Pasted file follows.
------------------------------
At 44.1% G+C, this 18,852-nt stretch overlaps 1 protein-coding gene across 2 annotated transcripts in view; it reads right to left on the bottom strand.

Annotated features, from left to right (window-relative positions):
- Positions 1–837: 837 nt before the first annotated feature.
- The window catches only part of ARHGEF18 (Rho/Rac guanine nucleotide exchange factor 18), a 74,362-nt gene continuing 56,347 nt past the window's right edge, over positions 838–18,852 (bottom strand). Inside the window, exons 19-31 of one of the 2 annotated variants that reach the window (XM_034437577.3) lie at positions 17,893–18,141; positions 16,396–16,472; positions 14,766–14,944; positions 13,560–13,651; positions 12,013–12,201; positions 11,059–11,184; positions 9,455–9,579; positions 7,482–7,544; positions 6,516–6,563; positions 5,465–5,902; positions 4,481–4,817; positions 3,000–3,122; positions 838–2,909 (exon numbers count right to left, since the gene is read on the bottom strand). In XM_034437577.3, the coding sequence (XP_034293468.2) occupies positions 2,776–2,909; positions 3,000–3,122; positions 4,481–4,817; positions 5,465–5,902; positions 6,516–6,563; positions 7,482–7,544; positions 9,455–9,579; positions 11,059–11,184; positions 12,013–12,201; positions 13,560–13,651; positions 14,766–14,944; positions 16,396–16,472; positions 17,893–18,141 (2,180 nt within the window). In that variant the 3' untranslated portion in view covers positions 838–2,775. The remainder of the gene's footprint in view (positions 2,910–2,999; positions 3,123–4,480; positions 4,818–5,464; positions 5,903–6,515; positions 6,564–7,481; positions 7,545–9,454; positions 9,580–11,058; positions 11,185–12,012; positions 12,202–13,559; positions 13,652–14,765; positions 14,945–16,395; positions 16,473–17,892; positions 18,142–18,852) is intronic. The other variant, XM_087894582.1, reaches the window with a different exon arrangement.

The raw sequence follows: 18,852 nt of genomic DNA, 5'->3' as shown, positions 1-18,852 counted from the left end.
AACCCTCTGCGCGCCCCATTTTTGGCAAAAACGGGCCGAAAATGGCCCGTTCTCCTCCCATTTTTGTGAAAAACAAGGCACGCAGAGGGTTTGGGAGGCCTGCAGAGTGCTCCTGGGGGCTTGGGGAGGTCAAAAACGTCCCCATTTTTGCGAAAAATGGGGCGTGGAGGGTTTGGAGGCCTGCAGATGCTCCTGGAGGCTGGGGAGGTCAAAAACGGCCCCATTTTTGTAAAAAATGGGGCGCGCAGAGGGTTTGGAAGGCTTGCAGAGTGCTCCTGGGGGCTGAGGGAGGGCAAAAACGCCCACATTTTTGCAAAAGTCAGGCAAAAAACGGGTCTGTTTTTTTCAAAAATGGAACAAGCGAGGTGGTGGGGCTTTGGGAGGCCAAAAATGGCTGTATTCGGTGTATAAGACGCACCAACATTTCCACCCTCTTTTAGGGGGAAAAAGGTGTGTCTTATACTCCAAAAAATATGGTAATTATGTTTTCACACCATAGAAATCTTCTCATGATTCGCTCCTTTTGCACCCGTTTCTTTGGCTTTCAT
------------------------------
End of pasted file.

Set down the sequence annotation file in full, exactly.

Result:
At 44.1% G+C, this 18,852-nt stretch overlaps 1 protein-coding gene across 2 annotated transcripts in view; it reads right to left on the bottom strand.

Annotated features, from left to right (window-relative positions):
- Positions 1–837: 837 nt before the first annotated feature.
- The window catches only part of ARHGEF18 (Rho/Rac guanine nucleotide exchange factor 18), a 74,362-nt gene continuing 56,347 nt past the window's right edge, over positions 838–18,852 (bottom strand). Inside the window, exons 19-31 of one of the 2 annotated variants that reach the window (XM_034437577.3) lie at positions 17,893–18,141; positions 16,396–16,472; positions 14,766–14,944; positions 13,560–13,651; positions 12,013–12,201; positions 11,059–11,184; positions 9,455–9,579; positions 7,482–7,544; positions 6,516–6,563; positions 5,465–5,902; positions 4,481–4,817; positions 3,000–3,122; positions 838–2,909 (exon numbers count right to left, since the gene is read on the bottom strand). In XM_034437577.3, the coding sequence (XP_034293468.2) occupies positions 2,776–2,909; positions 3,000–3,122; positions 4,481–4,817; positions 5,465–5,902; positions 6,516–6,563; positions 7,482–7,544; positions 9,455–9,579; positions 11,059–11,184; positions 12,013–12,201; positions 13,560–13,651; positions 14,766–14,944; positions 16,396–16,472; positions 17,893–18,141 (2,180 nt within the window). In that variant the 3' untranslated portion in view covers positions 838–2,775. The remainder of the gene's footprint in view (positions 2,910–2,999; positions 3,123–4,480; positions 4,818–5,464; positions 5,903–6,515; positions 6,564–7,481; positions 7,545–9,454; positions 9,580–11,058; positions 11,185–12,012; positions 12,202–13,559; positions 13,652–14,765; positions 14,945–16,395; positions 16,473–17,892; positions 18,142–18,852) is intronic. The other variant, XM_087894582.1, reaches the window with a different exon arrangement.

The raw sequence follows: 18,852 nt of genomic DNA, 5'->3' as shown, positions 1-18,852 counted from the left end.
AACCCTCTGCGCGCCCCATTTTTGGCAAAAACGGGCCGAAAATGGCCCGTTCTCCTCCCATTTTTGTGAAAAACAAGGCACGCAGAGGGTTTGGGAGGCCTGCAGAGTGCTCCTGGGGGCTTGGGGAGGTCAAAAACGTCCCCATTTTTGCGAAAAATGGGGCGTGGAGGGTTTGGAGGCCTGCAGATGCTCCTGGAGGCTGGGGAGGTCAAAAACGGCCCCATTTTTGTAAAAAATGGGGCGCGCAGAGGGTTTGGAAGGCTTGCAGAGTGCTCCTGGGGGCTGAGGGAGGGCAAAAACGCCCACATTTTTGCAAAAGTCAGGCAAAAAACGGGTCTGTTTTTTTCAAAAATGGAACAAGCGAGGTGGTGGGGCTTTGGGAGGCCAAAAATGGCTGTATTCGGTGTATAAGACGCACCAACATTTCCACCCTCTTTTAGGGGGAAAAAGGTGTGTCTTATACTCCAAAAAATATGGTAATTATGTTTTCACACCATAGAAATCTTCTCATGATTCGCTCCTTTTGCACCCGTTTCTTTGGCTTTCAT